The Overland Campaign, which was also known as the Wilderness Campaign, was a series of battles fought in Virginia during May and June of 1864 by Lt. General Ulysses S Grant in the American Civil War. Although Grant suffered horrible casualties and multiple tactical defeats during the campaign, it is considered a strategic Union victory, and it maneuvered Lee into an untenable position in Petersburg, VA.
Grant was ready for a war of attrition. The Confederate army was rich in leadership but poor in resources, and Grant’s plan was to bleed Lee’s army to death. Both Union and Confederate casualties were often high, but the union had the resources to replace them. Despite Grant’s superior numbers, however, he had difficulty with manpower. Following the heavy Loss at Gettysburg, Lee’s army had been reorganized, damaging unit cohesion and morale.
Grant, operating on the offensive in enemy territory, had to defend his supply bases and supply lines. Many of his soldiers were on three-year enlistments, and with their tour of duty almost over, were reluctant to participate in dangerous assaults. To deal with these formidable challenges, Grant augmented his forces by reassigning the Washington DC artillery garrison troops to infantry regiments.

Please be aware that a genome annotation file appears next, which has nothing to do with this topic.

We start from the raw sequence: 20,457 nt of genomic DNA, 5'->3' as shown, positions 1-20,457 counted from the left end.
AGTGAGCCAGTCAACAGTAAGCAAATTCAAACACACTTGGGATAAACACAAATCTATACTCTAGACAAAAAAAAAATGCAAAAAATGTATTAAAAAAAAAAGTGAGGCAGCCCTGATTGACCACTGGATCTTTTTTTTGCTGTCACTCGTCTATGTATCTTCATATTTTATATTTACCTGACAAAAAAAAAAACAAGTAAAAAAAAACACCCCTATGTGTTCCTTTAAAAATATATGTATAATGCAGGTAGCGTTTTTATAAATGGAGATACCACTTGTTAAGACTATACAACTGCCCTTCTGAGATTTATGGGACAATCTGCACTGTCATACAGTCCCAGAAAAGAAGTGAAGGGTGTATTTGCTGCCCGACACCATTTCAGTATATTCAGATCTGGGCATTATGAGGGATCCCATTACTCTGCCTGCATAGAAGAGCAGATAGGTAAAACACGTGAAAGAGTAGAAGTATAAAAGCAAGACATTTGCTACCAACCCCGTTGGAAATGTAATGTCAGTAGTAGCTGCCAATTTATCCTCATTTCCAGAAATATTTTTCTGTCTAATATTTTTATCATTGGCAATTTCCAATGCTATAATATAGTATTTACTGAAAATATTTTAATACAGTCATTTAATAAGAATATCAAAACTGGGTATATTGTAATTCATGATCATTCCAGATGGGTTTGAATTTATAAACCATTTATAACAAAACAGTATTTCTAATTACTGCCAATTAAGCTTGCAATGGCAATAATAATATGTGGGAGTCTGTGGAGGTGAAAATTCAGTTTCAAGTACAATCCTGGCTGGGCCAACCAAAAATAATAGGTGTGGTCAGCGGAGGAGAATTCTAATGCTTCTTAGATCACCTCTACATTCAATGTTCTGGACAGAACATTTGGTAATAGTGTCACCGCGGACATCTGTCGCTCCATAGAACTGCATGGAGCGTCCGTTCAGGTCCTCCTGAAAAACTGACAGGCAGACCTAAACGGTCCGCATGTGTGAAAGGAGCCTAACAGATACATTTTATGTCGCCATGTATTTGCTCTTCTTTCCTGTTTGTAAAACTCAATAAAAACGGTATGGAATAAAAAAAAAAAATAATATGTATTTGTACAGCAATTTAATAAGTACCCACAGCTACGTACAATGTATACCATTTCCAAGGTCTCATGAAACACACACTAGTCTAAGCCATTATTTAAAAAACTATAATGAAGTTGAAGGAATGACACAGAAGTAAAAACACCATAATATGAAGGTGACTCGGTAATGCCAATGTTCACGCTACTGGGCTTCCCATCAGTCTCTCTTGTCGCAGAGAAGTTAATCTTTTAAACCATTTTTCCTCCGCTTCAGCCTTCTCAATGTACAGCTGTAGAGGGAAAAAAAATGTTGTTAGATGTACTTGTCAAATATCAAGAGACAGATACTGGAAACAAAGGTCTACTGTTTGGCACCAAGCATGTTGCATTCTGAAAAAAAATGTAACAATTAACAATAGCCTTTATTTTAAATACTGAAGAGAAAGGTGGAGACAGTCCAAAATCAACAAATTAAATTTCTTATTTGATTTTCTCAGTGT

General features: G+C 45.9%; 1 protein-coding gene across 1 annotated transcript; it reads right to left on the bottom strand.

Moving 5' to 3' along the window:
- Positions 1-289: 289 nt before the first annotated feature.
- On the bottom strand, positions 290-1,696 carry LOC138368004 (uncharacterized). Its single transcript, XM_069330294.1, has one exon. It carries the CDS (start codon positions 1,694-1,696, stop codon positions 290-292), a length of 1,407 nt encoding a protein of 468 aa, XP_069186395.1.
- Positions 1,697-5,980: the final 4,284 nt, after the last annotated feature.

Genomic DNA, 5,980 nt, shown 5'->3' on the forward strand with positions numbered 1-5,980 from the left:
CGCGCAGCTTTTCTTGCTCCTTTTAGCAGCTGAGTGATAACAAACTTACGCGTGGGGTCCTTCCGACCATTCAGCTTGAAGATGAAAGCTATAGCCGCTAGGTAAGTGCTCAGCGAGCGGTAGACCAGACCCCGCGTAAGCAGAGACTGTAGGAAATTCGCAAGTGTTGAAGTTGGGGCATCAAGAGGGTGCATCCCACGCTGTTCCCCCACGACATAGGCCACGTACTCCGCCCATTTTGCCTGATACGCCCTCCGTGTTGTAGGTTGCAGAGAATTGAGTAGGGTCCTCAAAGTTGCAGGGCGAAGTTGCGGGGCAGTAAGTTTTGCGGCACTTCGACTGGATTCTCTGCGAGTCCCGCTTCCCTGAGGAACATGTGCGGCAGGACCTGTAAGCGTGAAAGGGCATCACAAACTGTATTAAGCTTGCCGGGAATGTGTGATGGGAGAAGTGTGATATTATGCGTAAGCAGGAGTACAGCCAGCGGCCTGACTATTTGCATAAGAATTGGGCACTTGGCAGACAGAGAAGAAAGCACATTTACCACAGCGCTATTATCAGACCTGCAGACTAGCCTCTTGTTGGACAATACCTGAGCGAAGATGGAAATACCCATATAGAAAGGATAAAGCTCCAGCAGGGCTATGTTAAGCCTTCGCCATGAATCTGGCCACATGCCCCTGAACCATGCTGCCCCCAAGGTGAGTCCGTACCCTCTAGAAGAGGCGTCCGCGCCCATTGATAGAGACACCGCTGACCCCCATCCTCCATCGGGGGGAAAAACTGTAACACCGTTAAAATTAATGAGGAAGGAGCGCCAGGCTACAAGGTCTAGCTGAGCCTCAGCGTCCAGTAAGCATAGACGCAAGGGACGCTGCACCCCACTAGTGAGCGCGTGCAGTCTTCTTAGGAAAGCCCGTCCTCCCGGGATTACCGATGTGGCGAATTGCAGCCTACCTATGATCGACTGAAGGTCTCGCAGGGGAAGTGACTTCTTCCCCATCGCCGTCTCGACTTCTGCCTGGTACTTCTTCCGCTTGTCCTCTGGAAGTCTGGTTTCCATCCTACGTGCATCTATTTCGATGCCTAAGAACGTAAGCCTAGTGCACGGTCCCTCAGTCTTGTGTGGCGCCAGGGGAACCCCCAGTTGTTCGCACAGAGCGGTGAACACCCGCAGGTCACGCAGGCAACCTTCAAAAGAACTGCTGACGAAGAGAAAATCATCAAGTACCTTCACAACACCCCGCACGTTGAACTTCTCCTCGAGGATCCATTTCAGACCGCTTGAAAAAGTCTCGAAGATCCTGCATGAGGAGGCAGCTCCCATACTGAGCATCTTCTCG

The Overland Campaign started when Grant’s forces crossed the Rapidan River on May 4, 1864. Grant was trying to force an engagement with Lee by drawing his forces out or outflanking them. Lee moved out as Grant desired but faster than Grant was ready for, and broke free into the Wilderness, effectively neutralizing Grant’s advantage in artillery.
The Overland Campaign had a lot to do with the Union winning the war, despite the fact that the Union lost several battles (notably, Cold Harbor). It was a tremendous Union strategic victory. By engaging Lee’s army and not permitting them to escape, Grant forced Lee into an untenable position.